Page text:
Keeping My Korean Traditions Alive

I am very grateful to my parents and grandparents for keeping our Korean heritage alive while living in America. I didn’t necessarily understand or appreciate the traditions as a young child. But this time of year always brings me back to my childhood days.

Every holiday or Korean celebration came with a table full of traditional dishes like Rice Cake  Soup (Duk Guk) or Beef Seaweed Soup (Miyeok Guk) and A LOT of side dishes (Banchan). I remember all those good times like it was yesterday.

Passing down my traditions is so important to me. And with my parents living so far away from us, I try to remind my kids about our Korean heritage. I was looking through some old photos and I wanted to share a little bit more about my background.

K in her Korean Hanbok for her 1st birthday
K in her Korean Hanbok for her 1st birthday
M in the same Hanbok at 1
M in the same Hanbok at 1

The first year of a child’s life is a big celebratory year for Koreans. We celebrate 100 days (Baek-Il – baby wears white) and the 1st birthday (Dol – baby wears Hanbok). Big parties are in order. We have 100 assorted rice cakes, pastries, and fruits to share with 100 people which symbolizes long life. And at the one year mark, the birthday child plays a fun “choose your own path” game. It involves a variety of random household items. And each item  represents a special meaning. Here are just a few popular ones:

  • money = wealth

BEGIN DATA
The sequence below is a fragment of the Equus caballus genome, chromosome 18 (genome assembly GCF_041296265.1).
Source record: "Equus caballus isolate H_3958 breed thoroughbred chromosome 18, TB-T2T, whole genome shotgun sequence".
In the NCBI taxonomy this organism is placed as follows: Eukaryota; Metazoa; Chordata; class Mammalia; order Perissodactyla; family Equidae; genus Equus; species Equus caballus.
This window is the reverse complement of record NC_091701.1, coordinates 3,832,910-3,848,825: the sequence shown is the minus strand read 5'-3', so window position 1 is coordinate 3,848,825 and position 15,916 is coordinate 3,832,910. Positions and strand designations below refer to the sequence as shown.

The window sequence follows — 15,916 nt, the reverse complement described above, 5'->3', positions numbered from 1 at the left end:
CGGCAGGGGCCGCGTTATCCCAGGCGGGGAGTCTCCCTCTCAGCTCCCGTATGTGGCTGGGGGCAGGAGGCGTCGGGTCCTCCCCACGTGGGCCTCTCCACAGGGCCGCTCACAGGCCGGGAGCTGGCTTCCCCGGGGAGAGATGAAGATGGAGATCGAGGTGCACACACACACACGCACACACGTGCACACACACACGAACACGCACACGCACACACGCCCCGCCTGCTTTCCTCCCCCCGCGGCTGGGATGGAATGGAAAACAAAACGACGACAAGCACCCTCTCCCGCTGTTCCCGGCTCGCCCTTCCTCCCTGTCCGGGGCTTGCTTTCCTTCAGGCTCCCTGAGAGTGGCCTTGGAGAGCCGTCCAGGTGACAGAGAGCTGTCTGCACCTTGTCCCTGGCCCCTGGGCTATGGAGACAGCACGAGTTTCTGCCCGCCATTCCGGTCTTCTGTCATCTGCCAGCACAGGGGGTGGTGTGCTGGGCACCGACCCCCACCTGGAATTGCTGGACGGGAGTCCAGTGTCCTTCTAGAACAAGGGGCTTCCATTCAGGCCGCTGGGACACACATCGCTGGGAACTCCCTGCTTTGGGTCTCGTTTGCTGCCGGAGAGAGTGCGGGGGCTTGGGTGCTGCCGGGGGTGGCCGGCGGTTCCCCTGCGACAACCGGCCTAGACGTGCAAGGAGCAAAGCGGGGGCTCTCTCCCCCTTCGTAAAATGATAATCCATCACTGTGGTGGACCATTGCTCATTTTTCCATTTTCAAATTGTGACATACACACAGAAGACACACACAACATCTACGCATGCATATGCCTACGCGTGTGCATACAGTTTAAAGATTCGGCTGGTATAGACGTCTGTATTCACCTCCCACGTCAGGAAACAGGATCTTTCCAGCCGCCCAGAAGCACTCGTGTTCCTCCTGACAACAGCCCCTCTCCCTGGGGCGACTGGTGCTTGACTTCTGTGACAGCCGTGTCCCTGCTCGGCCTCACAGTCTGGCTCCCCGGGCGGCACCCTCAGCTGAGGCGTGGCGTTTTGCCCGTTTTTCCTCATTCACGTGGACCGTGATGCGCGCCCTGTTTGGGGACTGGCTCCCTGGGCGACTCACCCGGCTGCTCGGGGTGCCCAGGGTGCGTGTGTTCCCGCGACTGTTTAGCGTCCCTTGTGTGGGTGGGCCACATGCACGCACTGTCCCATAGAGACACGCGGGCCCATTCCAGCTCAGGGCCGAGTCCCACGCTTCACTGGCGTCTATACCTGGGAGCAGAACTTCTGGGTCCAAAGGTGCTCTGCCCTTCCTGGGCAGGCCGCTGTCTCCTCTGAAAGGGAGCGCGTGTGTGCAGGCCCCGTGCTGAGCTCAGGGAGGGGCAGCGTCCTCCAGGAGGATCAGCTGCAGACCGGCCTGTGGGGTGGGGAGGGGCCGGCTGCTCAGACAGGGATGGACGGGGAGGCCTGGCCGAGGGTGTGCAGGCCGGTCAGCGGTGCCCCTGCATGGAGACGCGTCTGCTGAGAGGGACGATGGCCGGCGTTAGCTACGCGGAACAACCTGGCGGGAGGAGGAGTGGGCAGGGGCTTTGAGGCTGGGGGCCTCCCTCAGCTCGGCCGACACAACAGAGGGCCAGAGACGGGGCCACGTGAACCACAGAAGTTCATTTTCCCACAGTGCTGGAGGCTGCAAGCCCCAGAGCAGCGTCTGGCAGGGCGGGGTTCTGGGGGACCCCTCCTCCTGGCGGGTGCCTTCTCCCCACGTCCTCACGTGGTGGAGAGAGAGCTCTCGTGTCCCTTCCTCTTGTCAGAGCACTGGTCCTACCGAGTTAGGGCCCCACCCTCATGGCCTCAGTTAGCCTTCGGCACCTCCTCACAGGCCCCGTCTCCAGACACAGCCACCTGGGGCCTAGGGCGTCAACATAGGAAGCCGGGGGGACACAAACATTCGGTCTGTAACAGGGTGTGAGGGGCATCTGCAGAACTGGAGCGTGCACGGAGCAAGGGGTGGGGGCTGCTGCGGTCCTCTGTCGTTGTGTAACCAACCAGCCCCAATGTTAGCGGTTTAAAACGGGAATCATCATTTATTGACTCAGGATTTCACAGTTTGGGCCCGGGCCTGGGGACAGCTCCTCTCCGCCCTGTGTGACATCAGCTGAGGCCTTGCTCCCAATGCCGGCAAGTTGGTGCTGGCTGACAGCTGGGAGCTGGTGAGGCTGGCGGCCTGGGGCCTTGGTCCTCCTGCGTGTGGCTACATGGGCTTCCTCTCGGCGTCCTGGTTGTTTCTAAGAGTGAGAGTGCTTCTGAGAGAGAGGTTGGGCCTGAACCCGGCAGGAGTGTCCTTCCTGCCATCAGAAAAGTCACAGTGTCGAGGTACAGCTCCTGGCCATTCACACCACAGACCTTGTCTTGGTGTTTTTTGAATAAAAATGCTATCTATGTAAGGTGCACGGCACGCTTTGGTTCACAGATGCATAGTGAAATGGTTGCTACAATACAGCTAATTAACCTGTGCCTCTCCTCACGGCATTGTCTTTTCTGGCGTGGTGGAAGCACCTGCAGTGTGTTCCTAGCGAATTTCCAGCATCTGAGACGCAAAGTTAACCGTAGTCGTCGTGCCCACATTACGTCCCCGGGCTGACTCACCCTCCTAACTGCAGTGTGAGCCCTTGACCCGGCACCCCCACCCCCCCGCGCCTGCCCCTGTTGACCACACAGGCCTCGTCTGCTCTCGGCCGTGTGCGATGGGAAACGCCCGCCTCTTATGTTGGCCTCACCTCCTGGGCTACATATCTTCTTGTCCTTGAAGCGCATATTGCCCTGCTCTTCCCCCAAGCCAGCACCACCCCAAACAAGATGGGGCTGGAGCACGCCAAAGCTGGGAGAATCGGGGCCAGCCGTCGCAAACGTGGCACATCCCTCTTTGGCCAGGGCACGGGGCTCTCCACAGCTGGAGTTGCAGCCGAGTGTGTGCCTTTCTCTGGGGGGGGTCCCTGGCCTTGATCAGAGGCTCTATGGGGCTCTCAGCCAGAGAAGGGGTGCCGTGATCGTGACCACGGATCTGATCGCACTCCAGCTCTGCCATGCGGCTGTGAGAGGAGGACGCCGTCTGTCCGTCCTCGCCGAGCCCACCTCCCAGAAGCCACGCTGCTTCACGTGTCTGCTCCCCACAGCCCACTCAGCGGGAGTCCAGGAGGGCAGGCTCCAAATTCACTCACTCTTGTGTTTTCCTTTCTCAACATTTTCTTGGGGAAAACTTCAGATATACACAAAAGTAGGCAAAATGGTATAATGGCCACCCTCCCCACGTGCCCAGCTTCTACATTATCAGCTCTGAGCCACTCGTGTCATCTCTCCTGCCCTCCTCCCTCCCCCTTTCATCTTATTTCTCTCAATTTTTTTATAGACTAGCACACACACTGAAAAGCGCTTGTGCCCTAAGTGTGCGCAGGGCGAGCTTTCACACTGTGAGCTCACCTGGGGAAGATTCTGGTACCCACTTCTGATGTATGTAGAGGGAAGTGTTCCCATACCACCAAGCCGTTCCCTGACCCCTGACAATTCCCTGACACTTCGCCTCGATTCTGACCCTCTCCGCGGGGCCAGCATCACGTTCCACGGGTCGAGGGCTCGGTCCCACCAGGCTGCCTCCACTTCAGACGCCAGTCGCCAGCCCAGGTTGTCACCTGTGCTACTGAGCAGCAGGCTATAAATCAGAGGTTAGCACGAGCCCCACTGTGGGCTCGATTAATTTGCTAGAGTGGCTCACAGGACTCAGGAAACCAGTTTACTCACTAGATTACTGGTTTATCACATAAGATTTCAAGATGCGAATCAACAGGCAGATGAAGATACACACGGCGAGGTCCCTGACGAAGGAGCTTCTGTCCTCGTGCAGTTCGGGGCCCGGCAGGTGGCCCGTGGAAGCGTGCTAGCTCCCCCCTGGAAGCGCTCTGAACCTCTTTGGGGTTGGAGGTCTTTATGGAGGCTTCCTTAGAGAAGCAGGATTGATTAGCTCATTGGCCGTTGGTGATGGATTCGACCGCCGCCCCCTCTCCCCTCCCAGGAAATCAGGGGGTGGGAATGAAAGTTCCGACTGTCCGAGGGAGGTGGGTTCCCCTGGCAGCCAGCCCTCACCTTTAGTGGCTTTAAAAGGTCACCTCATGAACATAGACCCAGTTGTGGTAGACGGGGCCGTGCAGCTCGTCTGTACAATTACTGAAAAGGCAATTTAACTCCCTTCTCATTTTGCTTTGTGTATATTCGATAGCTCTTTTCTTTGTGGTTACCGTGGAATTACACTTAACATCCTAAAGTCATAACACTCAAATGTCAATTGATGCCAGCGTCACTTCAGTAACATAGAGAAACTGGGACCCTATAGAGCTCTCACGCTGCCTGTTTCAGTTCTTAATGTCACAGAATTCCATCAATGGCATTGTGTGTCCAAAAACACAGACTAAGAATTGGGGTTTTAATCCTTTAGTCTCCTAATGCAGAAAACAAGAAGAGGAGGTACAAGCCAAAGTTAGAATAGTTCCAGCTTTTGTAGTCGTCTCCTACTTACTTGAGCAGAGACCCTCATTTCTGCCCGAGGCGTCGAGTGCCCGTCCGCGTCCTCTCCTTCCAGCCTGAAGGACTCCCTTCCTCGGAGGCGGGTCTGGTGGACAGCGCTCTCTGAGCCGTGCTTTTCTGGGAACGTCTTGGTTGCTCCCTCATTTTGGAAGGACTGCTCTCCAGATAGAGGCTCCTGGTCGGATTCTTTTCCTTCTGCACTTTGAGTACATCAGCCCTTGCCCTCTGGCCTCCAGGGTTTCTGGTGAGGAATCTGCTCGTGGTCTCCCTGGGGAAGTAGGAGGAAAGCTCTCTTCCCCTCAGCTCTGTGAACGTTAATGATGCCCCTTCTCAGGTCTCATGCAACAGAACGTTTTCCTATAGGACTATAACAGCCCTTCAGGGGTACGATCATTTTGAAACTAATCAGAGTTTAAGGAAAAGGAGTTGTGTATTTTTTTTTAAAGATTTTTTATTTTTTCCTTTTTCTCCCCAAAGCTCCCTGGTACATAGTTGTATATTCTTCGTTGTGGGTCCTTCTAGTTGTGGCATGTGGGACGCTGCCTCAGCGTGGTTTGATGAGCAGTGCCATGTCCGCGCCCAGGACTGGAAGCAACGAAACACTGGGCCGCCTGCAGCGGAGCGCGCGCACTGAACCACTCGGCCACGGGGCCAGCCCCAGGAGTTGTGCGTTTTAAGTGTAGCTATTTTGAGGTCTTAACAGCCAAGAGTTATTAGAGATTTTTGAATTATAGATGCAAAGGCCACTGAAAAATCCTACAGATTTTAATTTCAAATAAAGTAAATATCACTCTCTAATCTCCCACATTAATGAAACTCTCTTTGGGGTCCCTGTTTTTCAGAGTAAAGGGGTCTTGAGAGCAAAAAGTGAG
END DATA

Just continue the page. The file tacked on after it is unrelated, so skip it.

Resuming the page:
• string or yarn = longevity
  • food = health
  • book or pencil = academics

These items are placed in front of the birthday child and then s/he will choose one. K chose a dollar bill and M chose a piece of bread. Fun times!

With our world now being so focused on minimizing our waste and being green, I thought that I would mention one more tradition which can actually save our planet. We call it “bogaji” or scarf wrapping. This scarf wrapping method dates back to the 14th century and it was a way to wrap/transport items before the widespread use of paper and plastic. I remember my mother and grandmother using this method growing up as a child. Each gift was beautifully wrapped with a scarf (see photo below). Any medium to large square size scarf will work well.

Photo Credit Via Heyeonni.com
Photo Credit Via Heyeonni.com

So if you have any old scarves laying around, consider using them for your Christmas and New Year’s gifts. Your recipients will love them and reuse them. 😄

Thankfully, my parents will be visiting for the Christmas holiday from the west coast. It’s been over one year since we saw each other. This will be a great time for all of us… especially for the kids. My husband’s parents have passed so this is a big deal to me. Being married to an Italian who is also close to his roots brings more tradition as well. I never met my mother-in-law but I have heard that she was very kind, generous, and a great cook. She was the maternal hierarch who prepared big Italian dinners for all the relatives on Sundays and I wished that I had experienced those moments. I did manage to save one of her famous cookie recipes. She called them her “magic cookies.” I will post about it in the near future. I promise…

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A bird doesn't sing because it has an answer, it sings because it has a song. - Maya Angelou

7 Comments Leave a comment

  1. I really enjoyed this as well. The art of wrapping the gifts is impressive and they look so beautiful. I love the games you play on the babies 1st birthday! I commend you for keeping your heritage alive, it is so important. Great Post!!!

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